Protean Wave Energy has retrieved its wave energy device after wrapping up the final round of pre-commercial trials off Western Australia.
The testing experience provided lessons on installation, maintenance, recovery, and survivability of the WEC unit, in addition to the confirmation of power capture, Protean informed.
Early estimates indicate that in its current form with modifications to the energy generation system the WEC will generate average power in the rage 1 – 2kW and peak at over 5kW, depending on the wave climate, according to Protean, who anticipates to further improve the power outputs by modifying the form of the WEC unit.
Steve Rogers, Managing Director and CEO of Protean, said: “The results from this phase of testing and modeling work has provided us with the information needed to progress the commercialization of the WEC. It provides a solid foundation for the next stage of detailed design, material selection, and production design to be completed before we progress to a commercial trial.”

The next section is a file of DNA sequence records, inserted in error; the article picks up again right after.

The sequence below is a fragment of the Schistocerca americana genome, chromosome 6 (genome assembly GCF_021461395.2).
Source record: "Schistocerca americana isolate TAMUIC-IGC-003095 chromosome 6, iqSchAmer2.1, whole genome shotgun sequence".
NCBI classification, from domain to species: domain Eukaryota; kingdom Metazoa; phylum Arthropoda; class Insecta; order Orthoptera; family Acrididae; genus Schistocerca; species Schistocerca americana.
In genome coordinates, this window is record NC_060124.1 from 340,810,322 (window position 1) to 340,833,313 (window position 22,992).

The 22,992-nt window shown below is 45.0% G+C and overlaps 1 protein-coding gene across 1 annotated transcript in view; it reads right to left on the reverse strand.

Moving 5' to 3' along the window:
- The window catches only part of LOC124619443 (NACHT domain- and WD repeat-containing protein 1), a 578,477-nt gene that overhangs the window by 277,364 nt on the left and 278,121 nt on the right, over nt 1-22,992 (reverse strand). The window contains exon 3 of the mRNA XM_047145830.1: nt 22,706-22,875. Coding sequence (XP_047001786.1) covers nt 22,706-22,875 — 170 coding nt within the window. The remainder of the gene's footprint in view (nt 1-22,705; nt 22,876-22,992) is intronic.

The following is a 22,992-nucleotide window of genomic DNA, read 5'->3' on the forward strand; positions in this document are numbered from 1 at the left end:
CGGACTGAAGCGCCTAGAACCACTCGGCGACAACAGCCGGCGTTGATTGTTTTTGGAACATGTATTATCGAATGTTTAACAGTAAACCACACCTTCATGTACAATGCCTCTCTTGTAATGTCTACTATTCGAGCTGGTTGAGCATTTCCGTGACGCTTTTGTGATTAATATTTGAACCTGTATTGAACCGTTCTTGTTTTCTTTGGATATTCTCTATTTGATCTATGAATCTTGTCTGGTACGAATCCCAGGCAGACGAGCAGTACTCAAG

Detailed design will be conducted over the coming months, and will include component design, reliability testing, manufacturing specification and production design.
Protean states the target for completion of the commercial prototype WEC is set for the first quarter of 2017, with commercial wave energy array trial planned for second quarter of 2017.
Over five different sites for commercial wave farm demonstration are being evaluated, with locations ranging from California, across Galway Bay in Ireland, Orkney in Scotland, Singapore, and all the way back to Australia.
A full evaluation to determine the best route to commercialization, which will consider cost, funding potential, schedule, infrastructure, support and proximity to markets, will be concluded in the first quarter of 2017.